About the Student Success Question Set

Community colleges play a vital role in U.S. higher education, enrolling nearly one-third of students in degree-granting institutions each year (Dougherty et al., 2017). In recent years, community colleges have faced increasing pressure to improve student outcomes (Aspen Institute College Excellence Program, 2017; Bailey, 2016). This emphasis on student success has been driven by a combination of factors, including rapid changes in student demographics, concerns about persistent inequities in educational attainment and achievement, changing economic and workforce needs, reduced funding for public higher education, and general concerns about educational quality (Aspen Institute College Excellence Program, 2017; Center for Community College Student Engagement, 2012; Kinzie & Kuh, 2016).

To enhance student outcomes, community colleges must develop, apply, and measure progress against a clear definition of student success. Myriad definitions exist that include a wide range of concerns, from graduation and completion to persistence and retention, student engagement, and equity and diversity, among others (Astin, 1977, 1984, 1985, 1993; Barefoot, 2008; Hurtado et al., 2012; Kuh et al., 2010; Museus, 2013; Museus & Quaye, 2009; Pascarella & Terenzini, 1991, 2005; Rendón & Munoz, 2011; Tinto, 1993; Tinto & Pusser, 2006). While many community college leaders conceptualize student success in terms of degree and certification completion rates, greater demands for accountability across a variety of metrics have led many leaders to take a more holistic view of student success (Jenkins & Fink, 2016). For example, nearly all community colleges prioritize improving the outcomes of historically underserved students (Rodriguez, 2015). Further, in response to employers’ observations about skills gaps among college graduates (Carnevale et al., 2012; Carnevale et al., 2011; Economist Intelligence Unit, 2014), many community college leaders have progressively turned their attention to assessing labor market outcomes and better preparing students for the workforce (Aspen Institute College Excellence Program, 2017). Some community colleges have begun to track transfer and bachelor’s degree attainment rates more systematically (Jenkins & Fink, 2016). In short, many community colleges have come to define student success not only by what students achieve during college, but also afterwards. As the Aspen Institute (2017) notes, “Exceptional community colleges align programs with good post-graduation opportunities, ensure that students have the broad and specific skills they will need after graduating, regularly check to make sure that the intended student outcomes are in fact achieved after graduation, and use systematic feedback from employers and university partners to update and improve their programs” (p. 4).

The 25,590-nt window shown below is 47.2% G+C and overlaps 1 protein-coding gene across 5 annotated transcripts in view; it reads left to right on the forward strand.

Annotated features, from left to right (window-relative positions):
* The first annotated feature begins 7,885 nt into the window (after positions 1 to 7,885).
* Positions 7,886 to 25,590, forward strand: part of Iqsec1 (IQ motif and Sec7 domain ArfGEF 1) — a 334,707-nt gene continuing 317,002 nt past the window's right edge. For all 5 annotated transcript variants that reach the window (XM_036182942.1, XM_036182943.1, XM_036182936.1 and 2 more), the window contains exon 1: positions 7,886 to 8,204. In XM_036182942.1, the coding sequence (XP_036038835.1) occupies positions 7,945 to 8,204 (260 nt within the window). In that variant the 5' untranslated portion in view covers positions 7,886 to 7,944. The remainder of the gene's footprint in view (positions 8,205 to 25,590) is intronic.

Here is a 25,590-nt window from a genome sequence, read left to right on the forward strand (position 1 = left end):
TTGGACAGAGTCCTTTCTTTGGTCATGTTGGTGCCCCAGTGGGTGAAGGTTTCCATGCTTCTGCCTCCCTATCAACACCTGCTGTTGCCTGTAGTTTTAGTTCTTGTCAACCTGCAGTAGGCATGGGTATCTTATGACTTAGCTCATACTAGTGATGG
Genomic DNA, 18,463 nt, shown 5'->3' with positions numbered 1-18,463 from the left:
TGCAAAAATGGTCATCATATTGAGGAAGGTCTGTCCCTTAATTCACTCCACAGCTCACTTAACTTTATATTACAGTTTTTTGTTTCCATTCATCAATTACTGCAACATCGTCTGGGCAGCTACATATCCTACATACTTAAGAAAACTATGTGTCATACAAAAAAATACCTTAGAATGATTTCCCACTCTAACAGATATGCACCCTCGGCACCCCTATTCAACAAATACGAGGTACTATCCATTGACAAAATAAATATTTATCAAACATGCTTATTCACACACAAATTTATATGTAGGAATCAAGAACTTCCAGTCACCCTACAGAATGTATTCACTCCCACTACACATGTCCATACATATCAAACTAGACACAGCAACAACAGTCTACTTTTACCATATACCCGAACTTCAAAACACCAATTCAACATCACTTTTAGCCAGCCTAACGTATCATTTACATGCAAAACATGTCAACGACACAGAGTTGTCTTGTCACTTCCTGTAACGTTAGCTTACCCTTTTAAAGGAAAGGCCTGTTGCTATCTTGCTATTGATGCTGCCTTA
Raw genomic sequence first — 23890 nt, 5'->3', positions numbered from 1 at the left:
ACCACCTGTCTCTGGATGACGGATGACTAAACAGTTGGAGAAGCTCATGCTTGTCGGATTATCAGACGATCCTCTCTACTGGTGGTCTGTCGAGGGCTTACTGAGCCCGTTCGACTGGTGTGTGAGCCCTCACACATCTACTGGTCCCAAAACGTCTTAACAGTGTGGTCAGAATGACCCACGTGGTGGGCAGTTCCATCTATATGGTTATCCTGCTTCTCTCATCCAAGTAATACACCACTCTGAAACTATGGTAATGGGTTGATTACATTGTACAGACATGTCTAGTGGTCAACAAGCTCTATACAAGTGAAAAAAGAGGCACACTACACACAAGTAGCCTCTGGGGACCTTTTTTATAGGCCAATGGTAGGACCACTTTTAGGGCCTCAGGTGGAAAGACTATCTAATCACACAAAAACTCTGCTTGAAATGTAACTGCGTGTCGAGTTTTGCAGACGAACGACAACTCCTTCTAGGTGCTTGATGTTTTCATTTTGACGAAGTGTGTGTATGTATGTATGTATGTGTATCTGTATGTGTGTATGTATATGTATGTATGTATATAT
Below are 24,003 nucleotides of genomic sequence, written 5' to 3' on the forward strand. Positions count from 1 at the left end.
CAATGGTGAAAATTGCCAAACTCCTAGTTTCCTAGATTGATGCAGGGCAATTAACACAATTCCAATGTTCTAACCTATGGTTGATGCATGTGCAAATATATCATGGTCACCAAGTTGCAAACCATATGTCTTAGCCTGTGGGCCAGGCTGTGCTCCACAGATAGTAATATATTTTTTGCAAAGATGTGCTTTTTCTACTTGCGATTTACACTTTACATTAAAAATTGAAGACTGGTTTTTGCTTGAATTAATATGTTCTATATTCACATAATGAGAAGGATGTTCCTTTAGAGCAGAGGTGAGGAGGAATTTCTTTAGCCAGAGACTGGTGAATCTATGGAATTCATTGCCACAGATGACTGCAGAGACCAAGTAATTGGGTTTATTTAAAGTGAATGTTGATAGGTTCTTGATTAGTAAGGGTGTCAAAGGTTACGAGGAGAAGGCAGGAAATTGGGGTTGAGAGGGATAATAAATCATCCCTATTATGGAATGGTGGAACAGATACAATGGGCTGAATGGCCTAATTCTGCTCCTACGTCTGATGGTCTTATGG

To develop a Student Success subscale best suited for community colleges, the Belk Center for Community College Leadership and Research adopted the Aspen Institute’s definition of student success, focusing on four principal areas: completion, equity, labor market, and learning. According to the Aspen Institute (2017), “These four measures of excellence are not stand-alone metrics of performance; rather, they are interdependent parts of a definition of community college excellence that is student-centered and that reflects the reality that community college is not a final destination for students but a springboard to a wide array of opportunities after they transfer or graduate” (p.12).

The table below provides further description of the four key areas of student success:

CompletionEnsuring that students earn associate’s degrees and other meaningful credentials, as well as bachelor’s degrees after they transfer.
EquityEnsuring equity in access and in learning, completion, and labor market success for minority, low-income, and other historically underserved students.
Labor MarketEnsuring that graduates find and maintain employment that provides a family-sustaining wage after completion of a degree or credential, and using labor market outcomes to improve programs.
LearningSetting high expectations for what students should learn, measure whether they are doing so, and using that information to engage faculty in improving teaching and curricula.
Source: https://highered.aspeninstitute.org/about/

Using the PACE Student Success subscale, community college leaders have an opportunity to gain insight into employee perspectives regarding their institution’s performance on critical student outcomes.

References

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Economist Intelligence Unit. (2014). Closing the skills gap: Companies and colleges
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